And though we find that we must keep up and maintain the haste of each day, our time is akin to a footprint on the ocean’s shore…so take the advice of Mother Earth and enjoy the caress of the water, and make as deep but kindly impression as you can within the sands of our time….

John burroughs 2 Today’s blog has invited back the esteemed thinker: John Burroughs (1837-1921) best known as one of the literary caretakers of nature. And though he lived in the late nineteenth and early twentieth century, his philosophy for everyday life has maintained its value. We are fortunate to be able to read and observe his work, a tribute to his writing that he had the foresight to document the beauty of nature and its symbiotic relationship with man, Earth, and the surroundings.

From his book, Time and Change (1912) I present to you a short but poignant piece extracted for your reading pleasure. Here are the words of Mr. Burroughs…

“… I am well aware that my own interest in geology far outruns my knowledge, but if I can in some degree kindle that interest in my reader, I shall be putting him on the road to a fuller knowledge than I possess. As with other phases of nature, I have probably loved the rocks more than I have studied them. In my youth I delighted in lingering about and beneath the ledges of my native hills, partly in the spirit of adventure and a boy’s love of the wild, and partly with an eye to their curious forms, and the evidences of immense time that looked out from their gray and crumbling fronts. I was in the presence of Geologic Time, and was impressed by the scarred and lichen-coated veteran without knowing who or what he was. But he put a spell upon me that has deepened as the years have passed, and now my boyhood ledges are more interesting to me than ever.

If one gains an interest in the history of the earth, he is quite sure to gain an interest in the history of the life on the earth…”

First image: Strata in Zion National Park, Utah, 1946: Carol Highsmith
Second image: John Burroughs in rustic chair, c1901

Charles Waterton and preservation

dodo Such a fragile world we live in; so fragile that what was once thriving can disappear forever. Let us take for example the Dodo Bird. Though it is often thought of with a chuckle; for its name sounds rather silly…its existence was once quite real. A rather large bird of about 3 feet tall, it lived comfortably near Madagascar on the island of Mauritius in the Indian Ocean. It was first documented by the Dutch when they inhabited the island as a penal colony in the 15th century. As history recalls, it had no natural predators and as such was fearless of humans. Being that they were flightless, they were also easy prey… as one can see where this is leading …. seafarers who used the island as a stop-over point came ashore hungry and along with the animals brought to the island, the poor birds had little chance and have been extinct since the last one in 1681.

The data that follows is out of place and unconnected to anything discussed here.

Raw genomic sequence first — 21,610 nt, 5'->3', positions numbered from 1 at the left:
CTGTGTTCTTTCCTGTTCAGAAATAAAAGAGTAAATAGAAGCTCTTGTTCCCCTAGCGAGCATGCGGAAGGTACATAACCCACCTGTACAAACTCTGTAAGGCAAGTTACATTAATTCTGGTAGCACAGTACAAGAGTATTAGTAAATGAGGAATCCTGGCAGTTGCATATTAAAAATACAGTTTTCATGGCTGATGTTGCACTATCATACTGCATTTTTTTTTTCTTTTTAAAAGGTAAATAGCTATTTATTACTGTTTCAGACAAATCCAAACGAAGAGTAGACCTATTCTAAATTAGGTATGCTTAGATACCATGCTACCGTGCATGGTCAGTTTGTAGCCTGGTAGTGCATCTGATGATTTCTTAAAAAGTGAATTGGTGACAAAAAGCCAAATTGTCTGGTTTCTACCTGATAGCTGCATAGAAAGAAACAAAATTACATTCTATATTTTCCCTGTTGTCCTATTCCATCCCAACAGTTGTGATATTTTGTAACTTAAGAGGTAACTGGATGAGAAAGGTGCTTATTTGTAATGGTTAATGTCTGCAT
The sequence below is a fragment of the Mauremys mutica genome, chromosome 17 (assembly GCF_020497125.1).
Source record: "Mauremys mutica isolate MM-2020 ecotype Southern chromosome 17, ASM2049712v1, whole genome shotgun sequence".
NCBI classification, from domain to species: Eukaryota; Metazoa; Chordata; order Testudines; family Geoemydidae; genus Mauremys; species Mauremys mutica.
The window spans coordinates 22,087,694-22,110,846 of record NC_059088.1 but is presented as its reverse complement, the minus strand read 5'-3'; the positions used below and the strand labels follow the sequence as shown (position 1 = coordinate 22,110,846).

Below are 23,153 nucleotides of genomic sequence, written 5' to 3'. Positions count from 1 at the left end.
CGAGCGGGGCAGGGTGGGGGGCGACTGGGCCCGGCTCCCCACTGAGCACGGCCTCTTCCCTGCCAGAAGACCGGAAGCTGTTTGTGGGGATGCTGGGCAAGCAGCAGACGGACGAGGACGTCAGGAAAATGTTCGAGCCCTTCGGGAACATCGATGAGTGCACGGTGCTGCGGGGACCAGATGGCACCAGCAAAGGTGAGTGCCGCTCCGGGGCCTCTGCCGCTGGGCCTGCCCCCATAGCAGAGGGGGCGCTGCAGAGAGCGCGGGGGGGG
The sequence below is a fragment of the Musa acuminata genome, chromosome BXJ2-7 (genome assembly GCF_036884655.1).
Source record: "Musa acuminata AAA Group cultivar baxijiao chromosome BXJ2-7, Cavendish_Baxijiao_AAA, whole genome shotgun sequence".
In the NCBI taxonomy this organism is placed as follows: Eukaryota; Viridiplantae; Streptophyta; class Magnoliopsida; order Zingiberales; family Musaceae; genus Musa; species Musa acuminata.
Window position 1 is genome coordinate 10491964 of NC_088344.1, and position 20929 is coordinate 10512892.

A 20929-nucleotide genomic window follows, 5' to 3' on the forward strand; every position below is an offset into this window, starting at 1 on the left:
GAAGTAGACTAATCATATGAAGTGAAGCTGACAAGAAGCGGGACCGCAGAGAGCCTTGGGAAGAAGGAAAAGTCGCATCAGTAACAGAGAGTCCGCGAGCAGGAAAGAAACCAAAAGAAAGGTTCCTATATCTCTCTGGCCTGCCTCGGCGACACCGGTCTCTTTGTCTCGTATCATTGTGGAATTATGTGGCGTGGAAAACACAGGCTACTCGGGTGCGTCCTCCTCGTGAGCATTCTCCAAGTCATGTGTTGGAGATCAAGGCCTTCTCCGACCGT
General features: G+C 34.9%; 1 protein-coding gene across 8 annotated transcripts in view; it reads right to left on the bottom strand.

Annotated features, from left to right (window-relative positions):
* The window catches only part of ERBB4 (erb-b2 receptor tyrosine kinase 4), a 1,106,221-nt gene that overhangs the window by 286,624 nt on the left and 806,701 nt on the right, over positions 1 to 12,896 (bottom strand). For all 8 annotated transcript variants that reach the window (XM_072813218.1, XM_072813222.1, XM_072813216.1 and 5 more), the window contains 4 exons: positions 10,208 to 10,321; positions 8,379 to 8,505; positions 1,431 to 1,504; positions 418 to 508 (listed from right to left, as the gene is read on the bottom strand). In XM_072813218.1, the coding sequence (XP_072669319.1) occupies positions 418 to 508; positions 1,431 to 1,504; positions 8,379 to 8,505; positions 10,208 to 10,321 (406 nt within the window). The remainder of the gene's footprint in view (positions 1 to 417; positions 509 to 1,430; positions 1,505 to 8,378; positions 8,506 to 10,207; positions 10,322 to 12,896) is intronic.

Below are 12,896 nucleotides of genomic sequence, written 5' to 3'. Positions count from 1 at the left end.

We know that the world revolves around progress in many forms; and as we take this into account there is a positive mindset … humans need to be respectful of the world and its creatures. But in spite of this positive attitude…unfortunately, the number of species around the world that are threatened or endangered continues to climb; just as some species have been delisted for a variety of reasons … This month the Grey Wolf was removed from endangered status … however this delisting has become a contested debate for many environmental groups that maintain a continued need for its protection.

The bald eagle is a true success story for recovery… flourishing in numbers, whereby after having been nearly eradicated, in 2009 it was delisted from the Federal Endangered list and does not need protection under the Endangered Species Act.
Sometimes an animal goes off and on a list; such as the Grizzly bear. By 1975 most had disappeared from the lower 48 states mainly due to habitat destruction, roads and reduction of large wildland areas. But thanks to Endangered Species Act protections, the Yellowstone grizzly bear population increased from around 224 bears in 1975 to 582 in 2010. Henceforth, it was delisted in 2007. But then a “grizzly” turn- of- events took place due to more habitat loss and global warming, relisting the poor animal in 2010, and then declared recovered by the U.S. Fish and Wildlife Service in 2011.

And then there are some species that no longer exist in the wild; such as the Catarina pupfish of Mexico and the Hawaiian crow, also known as the Aumaka….which perhaps actually makes them extinct. It is no wonder that the sight or sound of an animal in the wild makes us sigh with awe; from the flutter of a yellow tail butterfly, the hovering of a dragon fly over water, to that “once in a while” lucky glimpse of a wading heron; who else but Mother Nature and her family could offer us such life…

Charles waterton 2 So today I bring back Charles Waterton, English naturalist and explorer whose words dating back to 1824 are significant and profound. I invite you to find a few moments and as you are reading be heartened by his insight that still hold so true today. From his book Wanderings in South America, allow me to make room for Mr. Waterton as we interrupt his thoughts about Philadelphia.

“…The extensive squares of this city are ornamented with well-grown and luxuriant trees. Its unremitting attention to literature might cause it to be styled the Athens of the United States. Here learning and science have taken up their abode. The literary and philosophical associations, the enthusiasm of individuals, the activity of the press and the cheapness of the publications ought to raise the name of Philadelphia to an elevated situation in the temple of knowledge.